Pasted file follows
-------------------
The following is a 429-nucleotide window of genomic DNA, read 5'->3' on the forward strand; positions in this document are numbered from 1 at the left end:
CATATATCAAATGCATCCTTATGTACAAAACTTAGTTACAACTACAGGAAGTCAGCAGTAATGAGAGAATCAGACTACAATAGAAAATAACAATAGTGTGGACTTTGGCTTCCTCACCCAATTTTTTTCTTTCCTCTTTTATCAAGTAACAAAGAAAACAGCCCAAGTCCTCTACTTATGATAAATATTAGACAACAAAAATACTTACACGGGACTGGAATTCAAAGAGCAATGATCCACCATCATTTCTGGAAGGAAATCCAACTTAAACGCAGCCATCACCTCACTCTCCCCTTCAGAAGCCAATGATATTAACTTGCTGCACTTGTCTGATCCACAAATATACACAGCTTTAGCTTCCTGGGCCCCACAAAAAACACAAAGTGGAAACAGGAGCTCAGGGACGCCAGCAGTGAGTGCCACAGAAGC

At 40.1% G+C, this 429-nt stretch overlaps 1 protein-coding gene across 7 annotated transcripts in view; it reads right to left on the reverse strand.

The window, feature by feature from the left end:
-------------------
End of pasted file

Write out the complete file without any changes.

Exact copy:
The following is a 429-nucleotide window of genomic DNA, read 5'->3' on the forward strand; positions in this document are numbered from 1 at the left end:
CATATATCAAATGCATCCTTATGTACAAAACTTAGTTACAACTACAGGAAGTCAGCAGTAATGAGAGAATCAGACTACAATAGAAAATAACAATAGTGTGGACTTTGGCTTCCTCACCCAATTTTTTTCTTTCCTCTTTTATCAAGTAACAAAGAAAACAGCCCAAGTCCTCTACTTATGATAAATATTAGACAACAAAAATACTTACACGGGACTGGAATTCAAAGAGCAATGATCCACCATCATTTCTGGAAGGAAATCCAACTTAAACGCAGCCATCACCTCACTCTCCCCTTCAGAAGCCAATGATATTAACTTGCTGCACTTGTCTGATCCACAAATATACACAGCTTTAGCTTCCTGGGCCCCACAAAAAACACAAAGTGGAAACAGGAGCTCAGGGACGCCAGCAGTGAGTGCCACAGAAGC

At 40.1% G+C, this 429-nt stretch overlaps 1 protein-coding gene across 7 annotated transcripts in view; it reads right to left on the reverse strand.

The window, feature by feature from the left end: